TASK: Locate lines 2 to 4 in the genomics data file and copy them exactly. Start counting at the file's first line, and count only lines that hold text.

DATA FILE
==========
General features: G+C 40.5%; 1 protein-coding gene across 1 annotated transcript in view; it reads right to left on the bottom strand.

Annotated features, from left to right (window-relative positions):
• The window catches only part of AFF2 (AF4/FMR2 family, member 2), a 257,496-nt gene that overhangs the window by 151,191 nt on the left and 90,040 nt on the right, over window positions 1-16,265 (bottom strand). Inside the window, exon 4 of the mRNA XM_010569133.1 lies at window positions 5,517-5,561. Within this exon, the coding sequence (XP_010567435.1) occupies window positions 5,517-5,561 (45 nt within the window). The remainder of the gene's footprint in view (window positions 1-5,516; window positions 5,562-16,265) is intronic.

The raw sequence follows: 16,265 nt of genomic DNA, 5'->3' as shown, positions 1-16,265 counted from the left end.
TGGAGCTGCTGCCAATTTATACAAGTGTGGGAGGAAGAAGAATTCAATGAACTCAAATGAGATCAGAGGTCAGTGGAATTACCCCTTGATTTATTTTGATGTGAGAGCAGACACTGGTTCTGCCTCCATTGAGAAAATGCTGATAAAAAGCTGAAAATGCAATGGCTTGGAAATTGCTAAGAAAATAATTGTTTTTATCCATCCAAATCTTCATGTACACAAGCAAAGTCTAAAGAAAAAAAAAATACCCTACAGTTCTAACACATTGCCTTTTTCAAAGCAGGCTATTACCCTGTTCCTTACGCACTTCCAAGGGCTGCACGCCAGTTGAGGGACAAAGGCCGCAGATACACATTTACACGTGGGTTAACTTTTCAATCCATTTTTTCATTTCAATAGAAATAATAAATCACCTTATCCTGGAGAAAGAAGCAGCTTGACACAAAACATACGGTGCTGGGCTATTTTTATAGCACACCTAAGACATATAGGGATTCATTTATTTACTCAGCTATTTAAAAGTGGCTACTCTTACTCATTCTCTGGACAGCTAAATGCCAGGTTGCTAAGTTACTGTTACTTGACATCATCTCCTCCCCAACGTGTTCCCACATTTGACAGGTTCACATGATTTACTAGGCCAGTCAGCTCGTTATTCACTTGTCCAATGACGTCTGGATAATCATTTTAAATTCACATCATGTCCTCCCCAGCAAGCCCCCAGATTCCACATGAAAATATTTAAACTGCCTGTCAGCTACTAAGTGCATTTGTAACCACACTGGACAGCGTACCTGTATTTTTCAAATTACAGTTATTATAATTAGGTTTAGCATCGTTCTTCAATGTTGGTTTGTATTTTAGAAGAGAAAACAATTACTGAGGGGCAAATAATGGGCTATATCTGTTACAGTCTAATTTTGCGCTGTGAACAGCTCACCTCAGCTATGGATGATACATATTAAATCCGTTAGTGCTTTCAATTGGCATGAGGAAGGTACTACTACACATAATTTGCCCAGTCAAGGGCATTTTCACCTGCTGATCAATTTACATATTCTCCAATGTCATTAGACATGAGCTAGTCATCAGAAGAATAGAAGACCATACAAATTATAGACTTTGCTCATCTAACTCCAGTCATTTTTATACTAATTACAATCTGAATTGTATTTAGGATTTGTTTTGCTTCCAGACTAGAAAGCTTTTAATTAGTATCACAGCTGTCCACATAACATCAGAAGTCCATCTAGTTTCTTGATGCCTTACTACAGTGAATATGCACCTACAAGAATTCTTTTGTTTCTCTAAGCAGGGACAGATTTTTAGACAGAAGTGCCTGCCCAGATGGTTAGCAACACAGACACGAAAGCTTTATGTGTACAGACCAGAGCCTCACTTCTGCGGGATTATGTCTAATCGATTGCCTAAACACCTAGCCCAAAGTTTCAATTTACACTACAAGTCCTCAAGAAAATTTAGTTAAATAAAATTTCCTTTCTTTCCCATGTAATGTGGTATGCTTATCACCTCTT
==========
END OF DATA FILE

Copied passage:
Annotated features, from left to right (window-relative positions):
• The window catches only part of AFF2 (AF4/FMR2 family, member 2), a 257,496-nt gene that overhangs the window by 151,191 nt on the left and 90,040 nt on the right, over window positions 1-16,265 (bottom strand). Inside the window, exon 4 of the mRNA XM_010569133.1 lies at window positions 5,517-5,561. Within this exon, the coding sequence (XP_010567435.1) occupies window positions 5,517-5,561 (45 nt within the window). The remainder of the gene's footprint in view (window positions 1-5,516; window positions 5,562-16,265) is intronic.

The raw sequence follows: 16,265 nt of genomic DNA, 5'->3' as shown, positions 1-16,265 counted from the left end.